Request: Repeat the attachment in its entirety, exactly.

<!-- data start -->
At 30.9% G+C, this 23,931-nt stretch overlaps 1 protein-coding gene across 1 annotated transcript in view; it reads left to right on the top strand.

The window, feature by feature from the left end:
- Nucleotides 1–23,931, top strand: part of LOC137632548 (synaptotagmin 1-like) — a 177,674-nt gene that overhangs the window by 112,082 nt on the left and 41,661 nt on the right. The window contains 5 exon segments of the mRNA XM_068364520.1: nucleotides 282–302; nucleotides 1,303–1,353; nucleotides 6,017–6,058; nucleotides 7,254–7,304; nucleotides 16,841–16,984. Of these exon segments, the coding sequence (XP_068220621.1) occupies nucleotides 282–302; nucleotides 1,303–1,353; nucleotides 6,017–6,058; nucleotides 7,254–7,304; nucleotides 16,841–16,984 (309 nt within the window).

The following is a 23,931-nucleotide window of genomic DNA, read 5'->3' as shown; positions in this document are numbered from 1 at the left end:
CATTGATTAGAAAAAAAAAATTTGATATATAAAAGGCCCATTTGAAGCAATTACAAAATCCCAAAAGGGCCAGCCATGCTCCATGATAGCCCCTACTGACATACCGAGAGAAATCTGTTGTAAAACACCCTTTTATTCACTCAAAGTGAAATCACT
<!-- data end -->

At 30.9% G+C, this 23,931-nt stretch overlaps 1 protein-coding gene across 1 annotated transcript in view; it reads left to right on the top strand.

The window, feature by feature from the left end:
- Nucleotides 1–23,931, top strand: part of LOC137632548 (synaptotagmin 1-like) — a 177,674-nt gene that overhangs the window by 112,082 nt on the left and 41,661 nt on the right. The window contains 5 exon segments of the mRNA XM_068364520.1: nucleotides 282–302; nucleotides 1,303–1,353; nucleotides 6,017–6,058; nucleotides 7,254–7,304; nucleotides 16,841–16,984. Of these exon segments, the coding sequence (XP_068220621.1) occupies nucleotides 282–302; nucleotides 1,303–1,353; nucleotides 6,017–6,058; nucleotides 7,254–7,304; nucleotides 16,841–16,984 (309 nt within the window).

The following is a 23,931-nucleotide window of genomic DNA, read 5'->3' as shown; positions in this document are numbered from 1 at the left end:
CATTGATTAGAAAAAAAAAATTTGATATATAAAAGGCCCATTTGAAGCAATTACAAAATCCCAAAAGGGCCAGCCATGCTCCATGATAGCCCCTACTGACATACCGAGAGAAATCTGTTGTAAAACACCCTTTTATTCACTCAAAGTGAAATCACT